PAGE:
For better or worse, arts organizations are particularly susceptible in today’s call-out culture. How the ouster of WonderRoot’s founder exposed the power and pitfalls of justice in the digital age.
You could argue that no leaders are as critical as the ones working to save our planet. For this year’s Groundbreakers, celebrate a few of these innovators who have found novel ways to champion our environment.
Not long ago we asked readers to send us questions they’ve always had about this vexing place we call home. Some were impossible to answer, some we weren’t equipped to answer, some were self-evident. Here are 34 we could answer.
In early September, Sterigenics stopped production in its facility near Smyrna after it was accused of emitting ethylene oxide (a carcinogenic chemical compound used during the sterilization process) near residential neighborhoods. Near Covington, a Becton Dickinson facility that uses ethylene oxide, followed suit. Here’s where things stand.
“Atlanta is such a broad city; the population is exploding, and with that growth, I know problems occur. The other side of that is, when you have all this mixture, all this diversity, that’s when culture comes out. I just hope this project makes Atlanta a little happier, funkier place to live.”
Elton John comes to Atlanta for the last time with his “Farewell Yellow Brick Road” tour, eat endless chili at Chomp and Stomp, and more to do this November.
Frankie Broyles and Philip Frobos of local indie band Omni delivers with a fidelity to the post-punk bands of the late ’70s and ’80s they loved, making them one of the city’s most successful bands.
Portraying Mister Rogers, a jaunty Tom Hanks tosses a loafer in the air. That’s the image featured in ads for A Beautiful Day in the Neighborhood. But the movie isn’t about Mister Rogers. It’s about Lloyd Vogel, a fictionalized character based on Atlanta writer Tom Junod.
Sapelo Island—its residents and wildlife—could be in danger as ocean waters continue to rise. The University of Georgia’s Small Satellite Research Lab will launch a satellite roughly 250 miles above Earth that will paint a clear picture of the coming threat.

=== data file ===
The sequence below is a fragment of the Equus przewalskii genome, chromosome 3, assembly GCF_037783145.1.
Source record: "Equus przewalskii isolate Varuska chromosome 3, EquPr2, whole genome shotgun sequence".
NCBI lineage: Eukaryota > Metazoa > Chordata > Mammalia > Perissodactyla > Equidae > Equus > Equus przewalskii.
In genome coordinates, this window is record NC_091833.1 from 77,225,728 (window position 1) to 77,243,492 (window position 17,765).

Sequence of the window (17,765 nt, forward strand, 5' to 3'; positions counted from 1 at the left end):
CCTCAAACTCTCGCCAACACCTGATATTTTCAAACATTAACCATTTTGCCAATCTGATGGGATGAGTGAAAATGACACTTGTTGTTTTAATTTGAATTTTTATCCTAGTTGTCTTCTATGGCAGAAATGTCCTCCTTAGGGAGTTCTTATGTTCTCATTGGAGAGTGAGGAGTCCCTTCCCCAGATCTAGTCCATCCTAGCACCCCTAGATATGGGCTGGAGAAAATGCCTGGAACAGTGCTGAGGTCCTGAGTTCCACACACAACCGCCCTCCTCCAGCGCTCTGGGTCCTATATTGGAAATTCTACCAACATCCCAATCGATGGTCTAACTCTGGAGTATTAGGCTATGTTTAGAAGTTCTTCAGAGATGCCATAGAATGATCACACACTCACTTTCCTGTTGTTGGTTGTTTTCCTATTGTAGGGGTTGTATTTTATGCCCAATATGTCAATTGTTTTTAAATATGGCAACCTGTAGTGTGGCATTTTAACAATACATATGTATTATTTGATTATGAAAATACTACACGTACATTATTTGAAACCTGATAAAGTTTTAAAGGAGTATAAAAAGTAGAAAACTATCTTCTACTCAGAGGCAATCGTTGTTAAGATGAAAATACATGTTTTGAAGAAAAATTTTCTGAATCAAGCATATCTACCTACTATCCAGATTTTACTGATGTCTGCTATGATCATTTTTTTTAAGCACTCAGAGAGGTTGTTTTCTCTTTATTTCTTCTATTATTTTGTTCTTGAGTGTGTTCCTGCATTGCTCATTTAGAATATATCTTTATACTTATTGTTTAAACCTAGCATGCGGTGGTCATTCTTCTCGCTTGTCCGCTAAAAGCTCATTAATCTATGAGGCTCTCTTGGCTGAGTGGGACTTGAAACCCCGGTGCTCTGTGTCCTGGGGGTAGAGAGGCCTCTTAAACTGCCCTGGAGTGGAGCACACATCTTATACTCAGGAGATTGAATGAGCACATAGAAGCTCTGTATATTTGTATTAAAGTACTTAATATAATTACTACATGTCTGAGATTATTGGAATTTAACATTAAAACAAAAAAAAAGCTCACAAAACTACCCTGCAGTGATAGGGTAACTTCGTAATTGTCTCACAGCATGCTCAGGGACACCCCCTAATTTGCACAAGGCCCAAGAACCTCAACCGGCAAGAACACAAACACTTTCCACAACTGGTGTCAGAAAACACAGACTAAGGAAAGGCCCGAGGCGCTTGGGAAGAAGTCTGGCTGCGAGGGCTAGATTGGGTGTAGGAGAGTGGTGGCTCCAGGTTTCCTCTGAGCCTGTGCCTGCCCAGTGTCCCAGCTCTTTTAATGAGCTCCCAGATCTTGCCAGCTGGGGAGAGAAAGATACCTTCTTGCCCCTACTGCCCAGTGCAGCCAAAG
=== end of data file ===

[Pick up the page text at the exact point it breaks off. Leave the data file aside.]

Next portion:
When Todd Ginsberg of General Muir, one of the best chefs in Atlanta, turns his attention to barbecue and opens a restaurant in Summerhill, sparks will fly. With Wood’s Chapel BBQ, he takes an old-fashioned concept and makes it stunning and modern in a way that respects its integrity.
Kevin Gillespie has yet another impressive restaurant at the BeltLine-adjacent Cold Beer, new modern-Israeli comes to Westside Provisions District at Aziza, and Avondale Estates has an ambitious Vietnamese joint, Vietvana.
As a kid, I was comfortable not just with a diversity of flavors but a diversity of people. As a journalist, I’ve spent a lot of time traveling and reporting stories around the world—but I owe my appreciation of diverse cultures to my own hometown of Lilburn.
What is authentic Chinese food? Regardless of how you define it, just know you can find excellent Chinese in Atlanta from Gu’s Kitchen in Chamblee to Golden Buddha in Buckhead.
Oliver Farm’s okra-seed oil is used by chefs such as Steven Satterfield of Miller Union, Ryan Smith of Staplehouse, and Maricela Vega of 8Arm. “It blows my mind,” says Smith.
These days, “the suits” doesn’t refer to stodgy C-suite attire. Be bold and experiment with statement-making prints, including extreme pinstripes, bold checks, and oversized plaids.
Melanie Woodroffe is a content and user-experience designer for global brands, but she’s also run her lifestyle blog, Capitol de Beauté, for more than 13 years. This fall, she launched her own clean beauty line, Cheers to Good Skin.
Various types of sound therapy have been shown to reduce pain, alleviate anxiety, and improve sleep. SoundEmbrace, Sacred Chill West, and Intown Salt Room in Atlanta specialize in these treatments.
A trip to Palm Springs, California, inspired interior designer Susie Prince and her husband, Victor, to reinterpret midcentury-modern for their 1960s kitchen in Chamblee. White appliances with wood? Right on.
The Wanderer, manned by Savannah aristocrat Charles Lamar, was one of the last-documented slave ships to land in America. Caught by Savannah natives (slave importation was illegal), it was eventually used as a gunner ship by the Union during the Civil War.